North Devon in 100 Objects: 6. Beryl Foster’s Christening Gown

An all white christening gown.

Made in the 1890s, this christening gown is of fine white cotton trimmed with lace and broderie anglaise.  It was used by the Isaac family for over 100 years and given to the museum by Beryl Foster.

For hundreds of years, christening was an essential sacrament for almost any child born in North Devon, representing their joining the local Christian community.  Early christenings were carried out soon after birth, after the usual Sunday service and involved the full immersion of a naked baby.

By the early 19th century christenings were more formal affairs and babies were anointed rather than dipped, so beautiful full length christening gowns became popular.  They were modelled on women’s fashions of the day, featuring short bodices, low scooped necklines and short capped lace sleeves. They were often much longer than the baby and designed to be worn over petticoats.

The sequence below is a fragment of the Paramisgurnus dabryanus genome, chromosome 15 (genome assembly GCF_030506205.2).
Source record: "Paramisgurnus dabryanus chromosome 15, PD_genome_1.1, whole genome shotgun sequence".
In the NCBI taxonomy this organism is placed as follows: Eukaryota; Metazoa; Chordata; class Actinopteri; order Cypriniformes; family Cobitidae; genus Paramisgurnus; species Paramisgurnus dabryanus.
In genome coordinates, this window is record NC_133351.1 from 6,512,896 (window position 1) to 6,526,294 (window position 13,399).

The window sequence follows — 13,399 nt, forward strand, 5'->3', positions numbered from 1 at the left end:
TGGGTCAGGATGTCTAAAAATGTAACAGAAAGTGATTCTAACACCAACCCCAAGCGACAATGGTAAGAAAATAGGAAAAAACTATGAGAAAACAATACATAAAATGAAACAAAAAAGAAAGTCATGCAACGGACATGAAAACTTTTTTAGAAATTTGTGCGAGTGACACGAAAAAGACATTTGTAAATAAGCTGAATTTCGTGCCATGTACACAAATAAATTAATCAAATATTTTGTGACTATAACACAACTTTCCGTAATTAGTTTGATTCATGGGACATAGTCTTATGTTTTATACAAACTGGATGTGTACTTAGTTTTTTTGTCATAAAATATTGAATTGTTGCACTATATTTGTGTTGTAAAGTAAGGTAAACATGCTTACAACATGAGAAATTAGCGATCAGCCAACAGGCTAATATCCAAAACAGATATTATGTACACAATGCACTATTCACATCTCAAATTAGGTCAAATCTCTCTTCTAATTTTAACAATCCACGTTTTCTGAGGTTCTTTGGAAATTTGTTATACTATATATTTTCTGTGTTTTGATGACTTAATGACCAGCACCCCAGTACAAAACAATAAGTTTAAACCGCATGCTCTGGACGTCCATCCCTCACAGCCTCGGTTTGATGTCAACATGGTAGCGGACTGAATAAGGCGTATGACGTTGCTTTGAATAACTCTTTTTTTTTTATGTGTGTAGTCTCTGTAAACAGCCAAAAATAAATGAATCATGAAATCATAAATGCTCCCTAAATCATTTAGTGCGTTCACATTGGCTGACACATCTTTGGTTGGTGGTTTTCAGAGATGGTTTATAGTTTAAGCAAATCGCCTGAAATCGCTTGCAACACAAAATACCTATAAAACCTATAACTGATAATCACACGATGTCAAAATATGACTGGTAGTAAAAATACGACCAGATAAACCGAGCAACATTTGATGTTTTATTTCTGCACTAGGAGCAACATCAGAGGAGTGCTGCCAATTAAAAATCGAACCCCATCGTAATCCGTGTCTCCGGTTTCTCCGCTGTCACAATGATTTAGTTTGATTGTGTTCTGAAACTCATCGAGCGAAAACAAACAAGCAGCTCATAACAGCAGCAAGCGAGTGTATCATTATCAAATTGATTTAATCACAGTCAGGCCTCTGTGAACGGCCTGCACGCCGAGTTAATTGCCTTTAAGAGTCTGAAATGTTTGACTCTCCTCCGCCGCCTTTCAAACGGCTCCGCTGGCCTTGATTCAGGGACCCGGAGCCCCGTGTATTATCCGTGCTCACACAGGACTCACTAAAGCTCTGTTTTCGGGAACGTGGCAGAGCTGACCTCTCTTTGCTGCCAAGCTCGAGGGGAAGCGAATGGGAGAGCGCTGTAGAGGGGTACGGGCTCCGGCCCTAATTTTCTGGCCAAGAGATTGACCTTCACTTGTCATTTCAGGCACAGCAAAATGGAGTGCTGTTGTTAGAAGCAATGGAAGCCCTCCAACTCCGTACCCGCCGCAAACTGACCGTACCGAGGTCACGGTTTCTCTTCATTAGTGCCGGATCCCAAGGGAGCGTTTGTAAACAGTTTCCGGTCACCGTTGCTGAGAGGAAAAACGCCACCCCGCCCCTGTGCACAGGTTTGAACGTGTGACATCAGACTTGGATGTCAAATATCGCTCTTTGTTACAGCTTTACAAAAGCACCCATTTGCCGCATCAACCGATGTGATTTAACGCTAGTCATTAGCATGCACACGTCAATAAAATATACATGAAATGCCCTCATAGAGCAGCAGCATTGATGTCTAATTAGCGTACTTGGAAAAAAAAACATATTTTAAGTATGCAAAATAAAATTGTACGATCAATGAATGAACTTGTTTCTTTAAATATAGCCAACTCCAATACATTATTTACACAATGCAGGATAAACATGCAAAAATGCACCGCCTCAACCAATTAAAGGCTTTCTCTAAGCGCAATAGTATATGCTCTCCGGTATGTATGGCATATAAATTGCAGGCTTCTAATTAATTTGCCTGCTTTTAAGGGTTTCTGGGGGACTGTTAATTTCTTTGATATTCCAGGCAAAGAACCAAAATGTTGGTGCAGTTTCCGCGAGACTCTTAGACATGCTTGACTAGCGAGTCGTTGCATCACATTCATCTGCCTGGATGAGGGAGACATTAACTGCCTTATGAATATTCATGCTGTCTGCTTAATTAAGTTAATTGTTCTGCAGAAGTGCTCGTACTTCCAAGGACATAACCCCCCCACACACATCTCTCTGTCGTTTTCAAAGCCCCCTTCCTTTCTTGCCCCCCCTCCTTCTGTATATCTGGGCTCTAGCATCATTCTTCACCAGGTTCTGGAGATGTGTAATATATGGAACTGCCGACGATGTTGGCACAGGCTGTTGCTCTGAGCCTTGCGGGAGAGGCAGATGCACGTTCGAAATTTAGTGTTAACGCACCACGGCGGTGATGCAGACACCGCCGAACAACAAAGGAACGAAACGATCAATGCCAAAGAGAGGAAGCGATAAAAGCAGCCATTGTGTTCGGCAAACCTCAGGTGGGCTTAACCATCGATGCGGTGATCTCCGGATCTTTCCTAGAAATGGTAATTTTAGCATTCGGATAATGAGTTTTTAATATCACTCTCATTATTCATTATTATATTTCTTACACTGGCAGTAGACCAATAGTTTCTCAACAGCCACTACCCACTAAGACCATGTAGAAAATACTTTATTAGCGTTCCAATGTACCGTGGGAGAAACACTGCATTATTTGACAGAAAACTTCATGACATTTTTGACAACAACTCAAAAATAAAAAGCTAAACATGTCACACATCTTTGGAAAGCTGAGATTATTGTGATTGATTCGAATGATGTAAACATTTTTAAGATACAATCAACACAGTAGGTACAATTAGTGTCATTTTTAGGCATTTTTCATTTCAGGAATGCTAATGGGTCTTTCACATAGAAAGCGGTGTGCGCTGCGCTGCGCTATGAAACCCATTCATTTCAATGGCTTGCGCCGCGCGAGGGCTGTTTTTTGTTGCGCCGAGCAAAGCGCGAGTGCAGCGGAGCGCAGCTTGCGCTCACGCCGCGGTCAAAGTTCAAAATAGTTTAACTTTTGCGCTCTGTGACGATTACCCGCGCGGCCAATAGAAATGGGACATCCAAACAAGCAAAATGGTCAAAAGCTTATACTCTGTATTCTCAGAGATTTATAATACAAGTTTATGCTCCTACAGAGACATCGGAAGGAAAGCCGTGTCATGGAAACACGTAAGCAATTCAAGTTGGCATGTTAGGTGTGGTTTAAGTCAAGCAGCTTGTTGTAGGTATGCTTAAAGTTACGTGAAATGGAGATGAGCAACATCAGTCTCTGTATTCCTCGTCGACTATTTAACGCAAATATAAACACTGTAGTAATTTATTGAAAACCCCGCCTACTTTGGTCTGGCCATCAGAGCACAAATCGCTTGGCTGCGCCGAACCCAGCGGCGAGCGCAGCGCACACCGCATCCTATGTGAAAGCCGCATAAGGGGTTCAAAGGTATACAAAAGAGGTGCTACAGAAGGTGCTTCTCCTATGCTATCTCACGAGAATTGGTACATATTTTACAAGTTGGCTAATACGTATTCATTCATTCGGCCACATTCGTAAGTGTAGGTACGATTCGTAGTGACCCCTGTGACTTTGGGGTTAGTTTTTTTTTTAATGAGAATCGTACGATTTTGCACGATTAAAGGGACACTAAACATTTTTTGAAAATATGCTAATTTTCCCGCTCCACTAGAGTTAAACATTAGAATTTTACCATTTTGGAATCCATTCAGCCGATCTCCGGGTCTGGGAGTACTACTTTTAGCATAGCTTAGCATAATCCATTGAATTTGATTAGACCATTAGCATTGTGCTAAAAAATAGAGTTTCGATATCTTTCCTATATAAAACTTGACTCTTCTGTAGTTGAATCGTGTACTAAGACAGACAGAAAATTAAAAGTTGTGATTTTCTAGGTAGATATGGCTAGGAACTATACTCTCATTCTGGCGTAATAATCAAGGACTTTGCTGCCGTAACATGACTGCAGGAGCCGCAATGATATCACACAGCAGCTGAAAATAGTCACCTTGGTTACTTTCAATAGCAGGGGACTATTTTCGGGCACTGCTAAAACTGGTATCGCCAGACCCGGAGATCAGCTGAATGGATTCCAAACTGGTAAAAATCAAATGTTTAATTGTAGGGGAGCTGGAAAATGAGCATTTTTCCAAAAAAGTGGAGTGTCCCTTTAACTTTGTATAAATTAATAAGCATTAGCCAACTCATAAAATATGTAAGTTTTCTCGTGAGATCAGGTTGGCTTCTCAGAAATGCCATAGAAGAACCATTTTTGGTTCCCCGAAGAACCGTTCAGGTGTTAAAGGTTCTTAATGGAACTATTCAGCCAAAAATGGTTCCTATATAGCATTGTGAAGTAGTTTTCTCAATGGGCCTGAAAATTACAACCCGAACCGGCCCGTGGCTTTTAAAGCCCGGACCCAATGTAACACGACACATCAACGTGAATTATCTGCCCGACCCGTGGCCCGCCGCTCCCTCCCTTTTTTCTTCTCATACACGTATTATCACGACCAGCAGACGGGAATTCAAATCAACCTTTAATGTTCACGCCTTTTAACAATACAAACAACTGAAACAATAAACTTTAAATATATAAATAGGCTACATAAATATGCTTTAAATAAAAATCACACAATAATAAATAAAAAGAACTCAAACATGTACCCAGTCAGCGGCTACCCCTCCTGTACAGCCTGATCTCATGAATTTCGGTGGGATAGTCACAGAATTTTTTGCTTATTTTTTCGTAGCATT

This gown was made by Mary Isaac for her first son Harry in 1895.  Born in Bickington in 1873, Mary married John Paddon Isaac and settled in Barnstaple where John operated a horse-drawn cab on the Square. They had eight children and Mary later became the landlady of the Windsor Arms in Bradiford, Pilton.

Mary died in 1926. The gown has become a family heirloom and has been used for four generations. In 1993 it was used for the last time, when it travelled to New Zealand for the baptism of Mary’s great-great- granddaughter.  It has changed very little since Mary made it with only new drawstrings being added, although it is now quite fragile.

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